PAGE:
All of Delta’s A321s will feature fuel-saving Sharklets – lightweight composite wingtip devices that offer 4 percent fuel-burn savings. This environmental benefit gives the airline the option of extending its range up to 100 nautical miles/185 kilometers or increasing payload capacity by some 1000 pounds/450 kilograms.
Many of Delta’s A321s will be delivered from Airbus’ brand-new A320 Family assembly line, currently under construction in Mobile, Alabama. Hiring is underway at the facility, and aircraft assembly will begin there next year. By 2017, the Mobile facility is expected to produce four aircraft per month.
By Sion Barry,
A facility occupied by British Airways Avionic Engineering (BAAE) in Llantrisant has been sold to Karlin Real Estate for £7.8m.
DTZ acted on behalf of the vendor, BA Llantrisant Ltd, in negotiating the sale of the 111,000 sq ft building, located with a 12.5 acre site.
The entire site and buildings are let to BAAE Ltd for a remaining term of five years of a lease which was originally facilitated by the Welsh Government in 1994.
British Airways uses this BAAE facility to provide a one-stop solution for the repair and maintenance of a broad range of electrical aircraft components. In addition it also also carry out this repair and maintenance work for a number of third-party airlines.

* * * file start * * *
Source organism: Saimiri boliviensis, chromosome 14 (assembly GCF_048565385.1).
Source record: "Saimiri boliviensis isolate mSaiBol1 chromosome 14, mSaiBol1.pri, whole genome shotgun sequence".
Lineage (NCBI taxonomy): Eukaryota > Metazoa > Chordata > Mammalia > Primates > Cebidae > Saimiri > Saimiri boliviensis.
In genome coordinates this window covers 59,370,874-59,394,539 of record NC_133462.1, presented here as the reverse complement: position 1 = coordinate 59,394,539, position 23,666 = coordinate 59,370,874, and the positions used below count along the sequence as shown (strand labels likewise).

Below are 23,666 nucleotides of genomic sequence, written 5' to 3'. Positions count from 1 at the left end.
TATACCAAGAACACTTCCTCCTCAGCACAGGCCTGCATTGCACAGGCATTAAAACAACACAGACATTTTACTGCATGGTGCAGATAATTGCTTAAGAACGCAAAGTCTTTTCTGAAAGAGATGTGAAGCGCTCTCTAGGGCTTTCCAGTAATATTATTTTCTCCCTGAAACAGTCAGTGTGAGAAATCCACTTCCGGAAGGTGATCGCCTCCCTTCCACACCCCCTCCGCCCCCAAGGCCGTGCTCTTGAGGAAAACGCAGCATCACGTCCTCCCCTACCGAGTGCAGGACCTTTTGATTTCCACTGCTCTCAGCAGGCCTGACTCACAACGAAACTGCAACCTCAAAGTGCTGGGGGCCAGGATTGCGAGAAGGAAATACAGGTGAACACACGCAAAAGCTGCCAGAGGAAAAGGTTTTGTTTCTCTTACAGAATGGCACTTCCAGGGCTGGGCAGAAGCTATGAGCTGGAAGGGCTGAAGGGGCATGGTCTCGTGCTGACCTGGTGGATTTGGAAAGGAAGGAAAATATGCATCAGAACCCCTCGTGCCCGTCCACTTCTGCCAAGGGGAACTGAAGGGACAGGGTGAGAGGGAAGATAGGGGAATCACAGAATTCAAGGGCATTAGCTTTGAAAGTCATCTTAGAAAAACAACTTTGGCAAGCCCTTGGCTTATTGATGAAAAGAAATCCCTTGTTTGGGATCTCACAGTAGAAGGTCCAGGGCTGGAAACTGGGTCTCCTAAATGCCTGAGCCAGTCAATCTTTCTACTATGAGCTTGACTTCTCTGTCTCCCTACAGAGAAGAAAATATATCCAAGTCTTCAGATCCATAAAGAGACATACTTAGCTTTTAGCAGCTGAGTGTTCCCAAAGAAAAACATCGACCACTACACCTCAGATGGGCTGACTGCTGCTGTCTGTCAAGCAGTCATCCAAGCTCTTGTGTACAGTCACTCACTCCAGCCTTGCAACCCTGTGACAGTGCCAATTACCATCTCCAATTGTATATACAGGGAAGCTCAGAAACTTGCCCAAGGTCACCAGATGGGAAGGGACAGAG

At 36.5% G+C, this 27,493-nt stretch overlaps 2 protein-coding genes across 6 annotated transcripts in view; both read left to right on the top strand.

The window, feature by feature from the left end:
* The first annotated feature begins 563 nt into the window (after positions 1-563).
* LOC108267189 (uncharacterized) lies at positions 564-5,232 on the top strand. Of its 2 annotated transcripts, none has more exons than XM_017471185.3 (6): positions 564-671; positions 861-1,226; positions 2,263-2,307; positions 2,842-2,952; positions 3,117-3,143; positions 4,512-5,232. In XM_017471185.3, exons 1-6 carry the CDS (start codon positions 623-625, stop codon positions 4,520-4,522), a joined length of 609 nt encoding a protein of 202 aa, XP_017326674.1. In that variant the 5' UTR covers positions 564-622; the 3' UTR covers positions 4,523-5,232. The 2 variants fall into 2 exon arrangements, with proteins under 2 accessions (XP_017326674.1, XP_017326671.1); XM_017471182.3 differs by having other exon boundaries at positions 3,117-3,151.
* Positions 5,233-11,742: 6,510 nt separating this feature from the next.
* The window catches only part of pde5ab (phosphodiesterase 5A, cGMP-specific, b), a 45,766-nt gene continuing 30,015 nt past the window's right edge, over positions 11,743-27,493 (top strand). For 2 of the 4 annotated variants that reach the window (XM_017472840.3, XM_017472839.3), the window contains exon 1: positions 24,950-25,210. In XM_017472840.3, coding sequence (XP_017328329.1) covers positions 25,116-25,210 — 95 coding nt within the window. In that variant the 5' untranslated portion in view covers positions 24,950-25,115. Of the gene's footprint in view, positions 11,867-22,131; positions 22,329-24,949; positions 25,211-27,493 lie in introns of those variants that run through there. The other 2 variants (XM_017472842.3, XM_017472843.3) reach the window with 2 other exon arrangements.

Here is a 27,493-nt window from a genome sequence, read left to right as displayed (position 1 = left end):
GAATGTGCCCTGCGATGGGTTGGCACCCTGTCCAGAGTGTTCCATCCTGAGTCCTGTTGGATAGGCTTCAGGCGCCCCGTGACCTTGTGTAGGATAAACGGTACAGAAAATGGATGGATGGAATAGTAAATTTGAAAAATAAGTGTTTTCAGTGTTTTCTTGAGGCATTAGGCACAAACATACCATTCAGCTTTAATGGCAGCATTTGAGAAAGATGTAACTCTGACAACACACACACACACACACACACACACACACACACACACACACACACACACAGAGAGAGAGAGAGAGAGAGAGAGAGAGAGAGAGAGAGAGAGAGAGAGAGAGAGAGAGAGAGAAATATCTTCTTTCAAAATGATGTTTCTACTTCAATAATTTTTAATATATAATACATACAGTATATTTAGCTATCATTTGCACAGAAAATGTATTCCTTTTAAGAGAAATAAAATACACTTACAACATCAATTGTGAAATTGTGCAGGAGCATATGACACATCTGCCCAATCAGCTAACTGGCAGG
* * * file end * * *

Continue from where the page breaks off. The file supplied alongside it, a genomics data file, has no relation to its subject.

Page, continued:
The property is strategically located within close proximity to the M4 and British Airways’ other Welsh-based facilities in Blackwood and at Cardiff Airport.
Andrew Gibson, associate director at DTZ, said: “We are delighted to have executed the disposal strategy for our client on this asset in such a timely manner.
The asset created significant interest from a wide range of investors, both UK and overseas which culminated in a very competitive bidding process.
“The resultant pricing demonstrated strong appetite for shorter income in assets where tenants appear to be fully embedded.”
Karlin Real Estate was represented by James Mason and Gareth Lloyd of Knight Frank.
Sourced by Wales Online
By Rupert Hall,
The environment is more like that of an operating theatre than an engineering workshop.
There is a sterility about the entire scenario, reinforced by men in spotless overalls who work noiselessly on pieces of intricately-designed metal which have been extracted from a nearby jet engine.
Even the most intrepid air travellers can but stand and marvel at their size and complexity, not failing to recognise the letters embossed on the engines’ housing – RR or Rolls Royce.
Fifty-year-old Bob James, founder and managing director of Aerfin, looks at them in the way some men would look at a picture of a sporting idol.